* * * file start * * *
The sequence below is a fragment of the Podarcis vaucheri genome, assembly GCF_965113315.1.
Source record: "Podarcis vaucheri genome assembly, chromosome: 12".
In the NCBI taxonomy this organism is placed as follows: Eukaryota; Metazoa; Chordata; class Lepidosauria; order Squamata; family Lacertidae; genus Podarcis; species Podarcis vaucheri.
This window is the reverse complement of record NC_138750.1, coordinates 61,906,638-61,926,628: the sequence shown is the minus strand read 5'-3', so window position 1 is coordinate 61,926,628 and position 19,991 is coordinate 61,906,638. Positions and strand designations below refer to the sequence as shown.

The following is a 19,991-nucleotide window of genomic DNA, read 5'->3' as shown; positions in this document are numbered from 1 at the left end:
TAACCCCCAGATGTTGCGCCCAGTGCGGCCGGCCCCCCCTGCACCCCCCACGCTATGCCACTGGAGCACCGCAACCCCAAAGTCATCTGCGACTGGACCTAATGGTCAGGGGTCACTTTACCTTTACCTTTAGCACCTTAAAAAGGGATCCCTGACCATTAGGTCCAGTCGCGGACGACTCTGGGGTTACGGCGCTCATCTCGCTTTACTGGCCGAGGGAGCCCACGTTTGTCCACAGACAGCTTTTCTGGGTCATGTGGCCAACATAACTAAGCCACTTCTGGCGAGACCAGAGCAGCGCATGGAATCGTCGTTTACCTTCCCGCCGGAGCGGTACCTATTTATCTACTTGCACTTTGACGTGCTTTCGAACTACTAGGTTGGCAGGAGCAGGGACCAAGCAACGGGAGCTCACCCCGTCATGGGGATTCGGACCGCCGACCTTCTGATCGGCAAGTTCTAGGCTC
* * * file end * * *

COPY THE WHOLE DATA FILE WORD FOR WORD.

The sequence below is a fragment of the Podarcis vaucheri genome, assembly GCF_965113315.1.
Source record: "Podarcis vaucheri genome assembly, chromosome: 12".
In the NCBI taxonomy this organism is placed as follows: Eukaryota; Metazoa; Chordata; class Lepidosauria; order Squamata; family Lacertidae; genus Podarcis; species Podarcis vaucheri.
This window is the reverse complement of record NC_138750.1, coordinates 61,906,638-61,926,628: the sequence shown is the minus strand read 5'-3', so window position 1 is coordinate 61,926,628 and position 19,991 is coordinate 61,906,638. Positions and strand designations below refer to the sequence as shown.

The following is a 19,991-nucleotide window of genomic DNA, read 5'->3' as shown; positions in this document are numbered from 1 at the left end:
TAACCCCCAGATGTTGCGCCCAGTGCGGCCGGCCCCCCCTGCACCCCCCACGCTATGCCACTGGAGCACCGCAACCCCAAAGTCATCTGCGACTGGACCTAATGGTCAGGGGTCACTTTACCTTTACCTTTAGCACCTTAAAAAGGGATCCCTGACCATTAGGTCCAGTCGCGGACGACTCTGGGGTTACGGCGCTCATCTCGCTTTACTGGCCGAGGGAGCCCACGTTTGTCCACAGACAGCTTTTCTGGGTCATGTGGCCAACATAACTAAGCCACTTCTGGCGAGACCAGAGCAGCGCATGGAATCGTCGTTTACCTTCCCGCCGGAGCGGTACCTATTTATCTACTTGCACTTTGACGTGCTTTCGAACTACTAGGTTGGCAGGAGCAGGGACCAAGCAACGGGAGCTCACCCCGTCATGGGGATTCGGACCGCCGACCTTCTGATCGGCAAGTTCTAGGCTC